3D-printing for the future

Save favourite 8 Dec December 2017

Ten years ago, Mid Sweden University acquired a 3D-printer for SEK 7 million. It provided researchers with unique opportunities and an advantage over the rest of the world that continues to this day.

A miniature ship, a ball within a ball, a toy car. The plastic items are gathered together on a table, all created by one of the advanced 3D-printers that stands in the Sports Techs lab at the Östersund campus. Mid Sweden University now has several such printers, with another five examples, for example, standing in a row in a study room further down the corridor. All students who study mechanical engineering or sports technology have free access to the printers, and they are able to print out any 3D models that they have designed or which they have found for free on the Internet.

There is no longer anything unusual or particularly amazing in printing out items in 3D.
“I have been giving lectures on additive manufacturing and 3D-printing for almost 15 years. Up until ten years ago, most attendants at my lectures didn't have an idea what I was talking about. If I were to ask the same question now, everyone would put their hand up", says Lars-Erik Rännar, university lecturer and associate professor in mechanical engineering, specialising in additive manufacturing.

The machine he is standing next to is as big as an old-fashioned safe, with the glass panel in the lid providing a glimpse of what is happening inside. A prototype of a flow switch is currently being printed out in grey and yellow plastic. Additive manufacturing can be described as the process of building something up layer by layer. A glue gun is slowly but steadily squeezing out plastic in layers – rather like a cheese slicer cutting thin slices, but in reverse. 

It takes about five hours to print out the prototype.
“It's hard to say how much it costs to print out something like this, if you try to work out the hourly cost against the cost of the machine and so on. I would say that the material costs less than 40 kronor though.”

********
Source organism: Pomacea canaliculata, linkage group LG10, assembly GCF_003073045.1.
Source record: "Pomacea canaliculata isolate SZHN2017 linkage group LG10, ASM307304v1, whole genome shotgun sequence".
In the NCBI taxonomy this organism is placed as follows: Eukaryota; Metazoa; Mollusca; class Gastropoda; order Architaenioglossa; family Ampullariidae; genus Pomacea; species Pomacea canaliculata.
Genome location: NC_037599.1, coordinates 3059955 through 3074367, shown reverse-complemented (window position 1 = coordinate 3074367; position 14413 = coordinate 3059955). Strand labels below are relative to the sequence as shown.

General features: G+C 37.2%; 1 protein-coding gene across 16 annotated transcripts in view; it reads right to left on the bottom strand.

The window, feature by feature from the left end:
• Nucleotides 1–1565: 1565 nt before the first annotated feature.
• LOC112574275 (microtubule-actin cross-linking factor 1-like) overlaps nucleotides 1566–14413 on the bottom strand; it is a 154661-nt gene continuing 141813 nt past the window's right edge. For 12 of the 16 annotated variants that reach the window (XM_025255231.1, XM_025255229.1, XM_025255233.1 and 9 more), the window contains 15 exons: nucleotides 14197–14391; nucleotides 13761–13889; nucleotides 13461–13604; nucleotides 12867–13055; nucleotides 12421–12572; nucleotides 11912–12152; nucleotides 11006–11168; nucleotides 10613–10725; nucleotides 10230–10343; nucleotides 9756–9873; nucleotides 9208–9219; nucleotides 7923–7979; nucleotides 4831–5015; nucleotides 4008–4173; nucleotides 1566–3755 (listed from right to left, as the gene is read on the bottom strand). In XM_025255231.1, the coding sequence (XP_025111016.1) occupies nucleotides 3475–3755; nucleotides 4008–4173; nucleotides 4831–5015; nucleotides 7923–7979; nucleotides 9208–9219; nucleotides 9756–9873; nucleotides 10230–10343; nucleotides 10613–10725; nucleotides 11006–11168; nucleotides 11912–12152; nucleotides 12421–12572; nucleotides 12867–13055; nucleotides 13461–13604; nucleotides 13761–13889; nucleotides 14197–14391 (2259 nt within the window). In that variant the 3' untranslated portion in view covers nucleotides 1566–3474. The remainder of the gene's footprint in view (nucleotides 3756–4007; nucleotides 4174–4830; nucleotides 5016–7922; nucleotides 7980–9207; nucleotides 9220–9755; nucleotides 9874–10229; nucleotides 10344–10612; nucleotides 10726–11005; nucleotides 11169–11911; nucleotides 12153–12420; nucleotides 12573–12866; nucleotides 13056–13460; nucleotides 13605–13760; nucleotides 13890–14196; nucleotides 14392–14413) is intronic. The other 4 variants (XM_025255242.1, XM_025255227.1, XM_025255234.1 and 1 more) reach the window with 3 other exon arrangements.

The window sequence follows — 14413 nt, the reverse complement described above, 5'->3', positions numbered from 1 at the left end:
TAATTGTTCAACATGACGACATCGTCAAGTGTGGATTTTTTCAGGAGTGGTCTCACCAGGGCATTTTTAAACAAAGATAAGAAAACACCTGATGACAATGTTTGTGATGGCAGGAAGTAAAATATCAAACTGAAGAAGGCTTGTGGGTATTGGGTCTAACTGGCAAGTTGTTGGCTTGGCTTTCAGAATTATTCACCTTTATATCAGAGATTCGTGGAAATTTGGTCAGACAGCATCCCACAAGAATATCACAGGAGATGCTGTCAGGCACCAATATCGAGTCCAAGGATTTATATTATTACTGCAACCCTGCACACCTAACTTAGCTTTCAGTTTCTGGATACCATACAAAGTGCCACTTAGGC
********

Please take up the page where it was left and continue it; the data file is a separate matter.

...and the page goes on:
A technology that is gaining ground

Lars-Erik Rännar started at Mid Sweden University in 1998 and got into additive manufacturing when he started his research studies in Trondheim in 2000. He worked on producing tools for the injection moulding industry, and an important question for the industry was finding techniques for rapid cooling-down. Lars-Erik Rännar researched into how to make curved cooling channels.
“The geometries are complex, and if you could produce curved cooling channels, it would also allow rapid cooling down of the metal inserts they manufactured. High heat conductivity is important – if there is poor cooling, it just won't work.”

The technology, which was known at the time as rapid prototyping, was still in its infancy at the start of the century, especially in metal. As a result of his research, Lars-Erik Rännar got to hear about a company in Sweden, Arcam in Mölndal, that was working on rapid prototyping and that had built a prototype machine that could create metal inserts with curved cooling channels. Rännar started to work with them.

“Once I got to hold the first model and saw that it worked, it very clearly awoke an interest".